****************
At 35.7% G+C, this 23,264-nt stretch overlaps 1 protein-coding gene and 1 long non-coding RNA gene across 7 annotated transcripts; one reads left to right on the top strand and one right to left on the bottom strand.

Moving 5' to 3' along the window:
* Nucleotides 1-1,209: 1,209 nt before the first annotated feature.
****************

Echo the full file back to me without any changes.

At 35.7% G+C, this 23,264-nt stretch overlaps 1 protein-coding gene and 1 long non-coding RNA gene across 7 annotated transcripts; one reads left to right on the top strand and one right to left on the bottom strand.

Moving 5' to 3' along the window:
* Nucleotides 1-1,209: 1,209 nt before the first annotated feature.